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At 30 years old, meet the world’s oldest-ever dog, Bobi

Bobi, a purebred Rafeiro do Alentejo, was named the oldest living dog and the oldest dog to ever live on Feb. 2, 2023. Guinness World Records

Ed. Note: The Guinness Book of World Records rescinded Bobi’s title of world’s oldest dog in February 2024.

UPDATE: Bobi has temporarily been stripped of the title of “world’s oldest dog” after some discrepancies arose regarding supporting documentation and his birthdate.

ORIGINAL STORY: Roll over, Spike, there’s a new, much older dog still walking around the block.

Only two weeks ago the Guinness World Records crowned Spike, a 23-year-old chihuahua mix from rural Ohio, as the oldest living dog. On Thursday, the record keeper announced a new champion has claimed both the title of oldest living dog and the oldest dog to ever live.

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Bobi, a purebred Rafeiro do Alentejo from rural Portugal, is 30 years and 268 days old. The average lifespan of the breed is about 12 to 14 years, according to Guinness.

Though Bobi is known as a well-mannered, peaceful dog today, his life didn’t start that way. Bobi and his three male siblings were born in May 1992 to a hunting dog owned by the Costa family in the Portuguese village Conqueiros.

Leonel Costa, 38, told Guinness that his father planned to kill the four puppies, as the family already owned several animals that were housed on the property.

“Unfortunately, at that time it was considered normal by older people who could not have more animals at home … to bury the animals in a hole so that they would not survive,” Leonel told Guinness.

Eight-year-old Leonel and his siblings were devastated by the death of the puppies but noticed the family’s dog Gira, who birthed the litter, continued to return to the woodshed where the dogs were born. When the children followed Gira one day, they discovered that Bobi had been saved from his grisly fate and was camouflaged amid a pile of logs.

Bobi, pictured in 2023. Guinness World Records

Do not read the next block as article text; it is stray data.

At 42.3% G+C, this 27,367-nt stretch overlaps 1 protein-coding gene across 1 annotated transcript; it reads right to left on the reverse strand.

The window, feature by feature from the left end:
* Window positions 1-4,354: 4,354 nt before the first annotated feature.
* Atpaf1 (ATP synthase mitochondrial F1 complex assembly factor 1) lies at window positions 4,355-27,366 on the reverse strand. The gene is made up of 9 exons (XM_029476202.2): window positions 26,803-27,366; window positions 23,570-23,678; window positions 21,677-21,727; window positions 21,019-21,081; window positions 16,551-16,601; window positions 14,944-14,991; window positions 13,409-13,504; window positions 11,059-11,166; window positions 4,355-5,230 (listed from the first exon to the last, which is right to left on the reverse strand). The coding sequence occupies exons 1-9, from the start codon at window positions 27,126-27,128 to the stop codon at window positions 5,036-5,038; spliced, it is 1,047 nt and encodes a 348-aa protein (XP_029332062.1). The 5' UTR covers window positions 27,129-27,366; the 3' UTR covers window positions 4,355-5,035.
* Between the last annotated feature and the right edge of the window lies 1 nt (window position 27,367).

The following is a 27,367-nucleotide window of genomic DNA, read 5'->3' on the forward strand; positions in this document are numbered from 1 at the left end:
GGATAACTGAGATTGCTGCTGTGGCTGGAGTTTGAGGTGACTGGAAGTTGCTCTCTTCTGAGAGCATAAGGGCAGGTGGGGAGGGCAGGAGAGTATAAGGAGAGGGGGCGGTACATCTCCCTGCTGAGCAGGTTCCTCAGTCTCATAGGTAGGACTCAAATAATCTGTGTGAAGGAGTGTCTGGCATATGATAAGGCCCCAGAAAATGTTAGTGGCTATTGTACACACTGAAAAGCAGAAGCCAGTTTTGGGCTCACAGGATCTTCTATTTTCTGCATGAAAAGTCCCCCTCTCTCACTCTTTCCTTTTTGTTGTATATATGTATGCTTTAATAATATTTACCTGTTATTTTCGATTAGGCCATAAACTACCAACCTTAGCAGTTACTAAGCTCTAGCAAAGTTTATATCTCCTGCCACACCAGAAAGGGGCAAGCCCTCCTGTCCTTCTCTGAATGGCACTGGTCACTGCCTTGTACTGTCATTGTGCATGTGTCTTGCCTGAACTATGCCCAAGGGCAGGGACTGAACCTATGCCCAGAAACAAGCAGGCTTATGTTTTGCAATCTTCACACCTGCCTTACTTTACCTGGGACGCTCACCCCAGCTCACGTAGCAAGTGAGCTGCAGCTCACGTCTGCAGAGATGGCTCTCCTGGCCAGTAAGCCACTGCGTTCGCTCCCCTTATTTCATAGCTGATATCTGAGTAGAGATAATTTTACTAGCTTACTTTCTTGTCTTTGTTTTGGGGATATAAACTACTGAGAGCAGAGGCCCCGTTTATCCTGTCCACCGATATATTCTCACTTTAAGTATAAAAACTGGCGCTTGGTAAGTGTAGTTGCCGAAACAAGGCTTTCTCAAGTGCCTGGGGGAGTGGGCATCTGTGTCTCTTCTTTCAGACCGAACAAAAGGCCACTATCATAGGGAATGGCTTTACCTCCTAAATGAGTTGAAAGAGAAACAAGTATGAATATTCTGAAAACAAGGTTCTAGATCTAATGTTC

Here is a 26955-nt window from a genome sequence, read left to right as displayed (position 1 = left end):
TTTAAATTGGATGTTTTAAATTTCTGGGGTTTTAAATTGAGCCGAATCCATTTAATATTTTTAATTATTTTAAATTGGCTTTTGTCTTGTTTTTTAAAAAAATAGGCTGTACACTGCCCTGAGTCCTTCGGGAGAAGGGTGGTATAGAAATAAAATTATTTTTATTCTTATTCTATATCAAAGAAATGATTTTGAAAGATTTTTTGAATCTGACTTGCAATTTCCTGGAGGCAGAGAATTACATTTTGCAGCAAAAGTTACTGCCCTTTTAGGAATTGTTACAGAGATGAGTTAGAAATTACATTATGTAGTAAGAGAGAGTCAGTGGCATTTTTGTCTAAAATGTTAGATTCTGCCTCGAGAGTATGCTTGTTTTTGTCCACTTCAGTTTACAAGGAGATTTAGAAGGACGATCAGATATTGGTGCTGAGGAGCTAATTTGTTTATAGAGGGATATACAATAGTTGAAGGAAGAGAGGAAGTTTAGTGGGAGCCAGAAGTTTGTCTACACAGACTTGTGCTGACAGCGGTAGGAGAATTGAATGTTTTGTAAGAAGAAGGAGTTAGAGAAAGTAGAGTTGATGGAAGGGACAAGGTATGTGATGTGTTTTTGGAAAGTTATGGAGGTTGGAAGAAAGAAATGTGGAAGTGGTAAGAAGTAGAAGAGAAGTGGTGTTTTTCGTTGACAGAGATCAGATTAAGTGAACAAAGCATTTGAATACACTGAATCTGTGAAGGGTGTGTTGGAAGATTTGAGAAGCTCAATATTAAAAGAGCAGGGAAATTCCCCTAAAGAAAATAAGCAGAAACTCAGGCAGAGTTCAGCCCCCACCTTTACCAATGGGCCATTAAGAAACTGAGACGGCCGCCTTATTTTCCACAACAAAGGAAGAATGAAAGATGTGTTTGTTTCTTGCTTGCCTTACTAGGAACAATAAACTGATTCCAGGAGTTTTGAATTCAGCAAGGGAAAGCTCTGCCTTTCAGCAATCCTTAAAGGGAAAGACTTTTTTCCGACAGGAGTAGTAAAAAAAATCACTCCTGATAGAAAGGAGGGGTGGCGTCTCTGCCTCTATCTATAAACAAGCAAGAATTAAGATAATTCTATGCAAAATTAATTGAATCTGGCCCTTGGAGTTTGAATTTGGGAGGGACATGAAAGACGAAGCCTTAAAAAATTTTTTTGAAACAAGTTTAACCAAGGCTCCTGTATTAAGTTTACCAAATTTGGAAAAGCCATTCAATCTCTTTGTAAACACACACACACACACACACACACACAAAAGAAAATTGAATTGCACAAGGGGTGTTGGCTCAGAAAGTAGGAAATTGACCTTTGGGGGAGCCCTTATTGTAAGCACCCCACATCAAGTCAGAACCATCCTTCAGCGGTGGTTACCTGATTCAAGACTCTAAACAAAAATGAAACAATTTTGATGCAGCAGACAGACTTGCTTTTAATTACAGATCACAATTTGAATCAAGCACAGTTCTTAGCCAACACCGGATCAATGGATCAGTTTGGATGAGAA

They waited until Bobi was old enough to open his eyes for the first time — which usually occurs between 10 and 14 days old — before telling their parents about him. They knew by then their parents would no longer be willing to kill the puppy.

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“I confess that when they found out that we already knew, they screamed a lot and punished us, but it was worth it and for a good reason!” Leonel said.

From that moment on, Bobi was a member of the Costa family.

Leonel has several theories to potentially explain why Bobi has lived so long. Apart from his rocky start in life, Bobi grew up in a peaceful, rural area, a considerable distance from any nearby cities.

Bobi has always been allowed to roam free and has never been chained or leashed. He also eats unseasoned “human food” and drinks a litre of water every day.

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Though Guinness claims Bobi is “less adventurous” in his old age, he can often be found sunbathing with his four cat friends in the yard.

Bobi and a cat belonging to the Costa family, named Ceguinho. Guinness World Records

Walking has become difficult for Bobi in recent years and his eyesight has lessened, but he is otherwise healthy, especially considering his advanced age.

Before Bobi, an Australian cattle dog named Bluey held the record for the oldest dog to ever live. Bluey, born in 1910, was 29 years and five months at the time of his death in 1939.

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